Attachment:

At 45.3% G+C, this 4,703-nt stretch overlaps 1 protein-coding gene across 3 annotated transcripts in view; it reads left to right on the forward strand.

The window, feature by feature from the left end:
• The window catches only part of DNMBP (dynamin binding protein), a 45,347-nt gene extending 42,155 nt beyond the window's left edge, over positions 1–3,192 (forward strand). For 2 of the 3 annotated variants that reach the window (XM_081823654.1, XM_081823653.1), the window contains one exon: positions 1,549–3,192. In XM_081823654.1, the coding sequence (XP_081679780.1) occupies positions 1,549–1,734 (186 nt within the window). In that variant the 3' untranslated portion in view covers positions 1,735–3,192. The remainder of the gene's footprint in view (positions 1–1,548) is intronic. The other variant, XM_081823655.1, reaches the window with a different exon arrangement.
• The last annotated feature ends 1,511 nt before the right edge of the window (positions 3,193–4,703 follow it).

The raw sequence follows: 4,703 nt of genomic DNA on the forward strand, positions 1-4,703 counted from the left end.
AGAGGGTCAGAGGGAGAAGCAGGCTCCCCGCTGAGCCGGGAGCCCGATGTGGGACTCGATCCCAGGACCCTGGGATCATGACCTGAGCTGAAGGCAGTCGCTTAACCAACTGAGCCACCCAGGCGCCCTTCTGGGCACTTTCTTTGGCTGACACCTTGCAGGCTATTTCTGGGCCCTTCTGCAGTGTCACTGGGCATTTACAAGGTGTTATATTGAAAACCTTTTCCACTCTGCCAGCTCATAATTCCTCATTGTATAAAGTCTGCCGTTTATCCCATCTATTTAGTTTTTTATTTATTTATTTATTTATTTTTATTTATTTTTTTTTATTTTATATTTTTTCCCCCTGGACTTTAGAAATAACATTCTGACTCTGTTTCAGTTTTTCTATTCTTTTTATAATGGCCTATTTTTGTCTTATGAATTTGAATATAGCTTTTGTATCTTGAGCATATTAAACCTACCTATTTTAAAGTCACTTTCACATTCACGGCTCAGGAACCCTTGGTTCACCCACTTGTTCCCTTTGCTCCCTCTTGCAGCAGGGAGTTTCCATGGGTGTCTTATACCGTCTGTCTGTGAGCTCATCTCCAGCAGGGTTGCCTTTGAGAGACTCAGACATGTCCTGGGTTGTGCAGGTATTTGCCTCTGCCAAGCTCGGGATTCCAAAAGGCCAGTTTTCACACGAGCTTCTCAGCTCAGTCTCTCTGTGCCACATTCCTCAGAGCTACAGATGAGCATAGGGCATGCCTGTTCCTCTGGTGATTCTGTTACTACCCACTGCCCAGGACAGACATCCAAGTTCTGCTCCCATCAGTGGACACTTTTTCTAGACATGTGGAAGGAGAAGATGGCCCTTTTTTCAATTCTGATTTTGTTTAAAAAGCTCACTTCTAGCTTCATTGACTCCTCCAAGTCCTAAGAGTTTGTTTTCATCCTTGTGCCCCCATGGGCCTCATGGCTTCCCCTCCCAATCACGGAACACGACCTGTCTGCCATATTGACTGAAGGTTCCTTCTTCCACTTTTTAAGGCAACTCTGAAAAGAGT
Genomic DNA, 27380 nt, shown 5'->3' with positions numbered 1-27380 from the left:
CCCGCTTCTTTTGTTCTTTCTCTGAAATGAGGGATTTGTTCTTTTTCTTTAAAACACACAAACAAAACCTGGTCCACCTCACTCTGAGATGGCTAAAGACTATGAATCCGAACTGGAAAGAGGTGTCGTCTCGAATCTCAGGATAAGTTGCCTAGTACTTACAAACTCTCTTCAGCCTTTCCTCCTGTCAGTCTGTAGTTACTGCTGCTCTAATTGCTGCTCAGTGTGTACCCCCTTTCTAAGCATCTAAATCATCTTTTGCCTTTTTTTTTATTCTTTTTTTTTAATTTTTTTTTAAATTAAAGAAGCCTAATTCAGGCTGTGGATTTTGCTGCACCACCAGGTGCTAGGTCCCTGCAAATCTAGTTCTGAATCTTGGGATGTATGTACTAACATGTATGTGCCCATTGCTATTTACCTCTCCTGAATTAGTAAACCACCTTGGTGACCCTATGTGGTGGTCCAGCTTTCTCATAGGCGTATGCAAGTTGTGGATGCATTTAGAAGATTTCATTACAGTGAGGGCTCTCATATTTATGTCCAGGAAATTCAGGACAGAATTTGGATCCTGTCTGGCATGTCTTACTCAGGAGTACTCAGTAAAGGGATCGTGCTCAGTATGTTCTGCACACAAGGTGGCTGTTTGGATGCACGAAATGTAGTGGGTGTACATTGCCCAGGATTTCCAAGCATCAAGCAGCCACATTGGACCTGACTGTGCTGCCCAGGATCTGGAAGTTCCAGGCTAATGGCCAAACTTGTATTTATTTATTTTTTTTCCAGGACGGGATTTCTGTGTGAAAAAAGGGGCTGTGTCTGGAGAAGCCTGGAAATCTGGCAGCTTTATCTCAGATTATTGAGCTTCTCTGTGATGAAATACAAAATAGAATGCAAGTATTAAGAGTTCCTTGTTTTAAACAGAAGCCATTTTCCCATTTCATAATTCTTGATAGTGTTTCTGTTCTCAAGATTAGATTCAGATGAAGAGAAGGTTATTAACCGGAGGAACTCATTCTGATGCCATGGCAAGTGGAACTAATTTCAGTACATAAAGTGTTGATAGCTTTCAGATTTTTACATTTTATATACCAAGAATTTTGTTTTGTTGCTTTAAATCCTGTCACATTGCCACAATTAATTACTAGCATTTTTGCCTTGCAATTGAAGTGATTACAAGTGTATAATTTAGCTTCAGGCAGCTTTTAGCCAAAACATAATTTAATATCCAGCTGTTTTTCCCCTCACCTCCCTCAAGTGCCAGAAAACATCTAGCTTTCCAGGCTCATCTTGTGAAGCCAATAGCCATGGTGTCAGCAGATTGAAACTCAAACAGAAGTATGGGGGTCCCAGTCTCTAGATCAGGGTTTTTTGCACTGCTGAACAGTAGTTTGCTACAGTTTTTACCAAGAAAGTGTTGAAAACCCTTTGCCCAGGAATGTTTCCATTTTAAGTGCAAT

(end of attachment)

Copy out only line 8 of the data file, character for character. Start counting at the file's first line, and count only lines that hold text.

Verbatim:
CCCGCTTCTTTTGTTCTTTCTCTGAAATGAGGGATTTGTTCTTTTTCTTTAAAACACACAAACAAAACCTGGTCCACCTCACTCTGAGATGGCTAAAGACTATGAATCCGAACTGGAAAGAGGTGTCGTCTCGAATCTCAGGATAAGTTGCCTAGTACTTACAAACTCTCTTCAGCCTTTCCTCCTGTCAGTCTGTAGTTACTGCTGCTCTAATTGCTGCTCAGTGTGTACCCCCTTTCTAAGCATCTAAATCATCTTTTGCCTTTTTTTTTATTCTTTTTTTTTAATTTTTTTTTAAATTAAAGAAGCCTAATTCAGGCTGTGGATTTTGCTGCACCACCAGGTGCTAGGTCCCTGCAAATCTAGTTCTGAATCTTGGGATGTATGTACTAACATGTATGTGCCCATTGCTATTTACCTCTCCTGAATTAGTAAACCACCTTGGTGACCCTATGTGGTGGTCCAGCTTTCTCATAGGCGTATGCAAGTTGTGGATGCATTTAGAAGATTTCATTACAGTGAGGGCTCTCATATTTATGTCCAGGAAATTCAGGACAGAATTTGGATCCTGTCTGGCATGTCTTACTCAGGAGTACTCAGTAAAGGGATCGTGCTCAGTATGTTCTGCACACAAGGTGGCTGTTTGGATGCACGAAATGTAGTGGGTGTACATTGCCCAGGATTTCCAAGCATCAAGCAGCCACATTGGACCTGACTGTGCTGCCCAGGATCTGGAAGTTCCAGGCTAATGGCCAAACTTGTATTTATTTATTTTTTTTCCAGGACGGGATTTCTGTGTGAAAAAAGGGGCTGTGTCTGGAGAAGCCTGGAAATCTGGCAGCTTTATCTCAGATTATTGAGCTTCTCTGTGATGAAATACAAAATAGAATGCAAGTATTAAGAGTTCCTTGTTTTAAACAGAAGCCATTTTCCCATTTCATAATTCTTGATAGTGTTTCTGTTCTCAAGATTAGATTCAGATGAAGAGAAGGTTATTAACCGGAGGAACTCATTCTGATGCCATGGCAAGTGGAACTAATTTCAGTACATAAAGTGTTGATAGCTTTCAGATTTTTACATTTTATATACCAAGAATTTTGTTTTGTTGCTTTAAATCCTGTCACATTGCCACAATTAATTACTAGCATTTTTGCCTTGCAATTGAAGTGATTACAAGTGTATAATTTAGCTTCAGGCAGCTTTTAGCCAAAACATAATTTAATATCCAGCTGTTTTTCCCCTCACCTCCCTCAAGTGCCAGAAAACATCTAGCTTTCCAGGCTCATCTTGTGAAGCCAATAGCCATGGTGTCAGCAGATTGAAACTCAAACAGAAGTATGGGGGTCCCAGTCTCTAGATCAGGGTTTTTTGCACTGCTGAACAGTAGTTTGCTACAGTTTTTACCAAGAAAGTGTTGAAAACCCTTTGCCCAGGAATGTTTCCATTTTAAGTGCAAT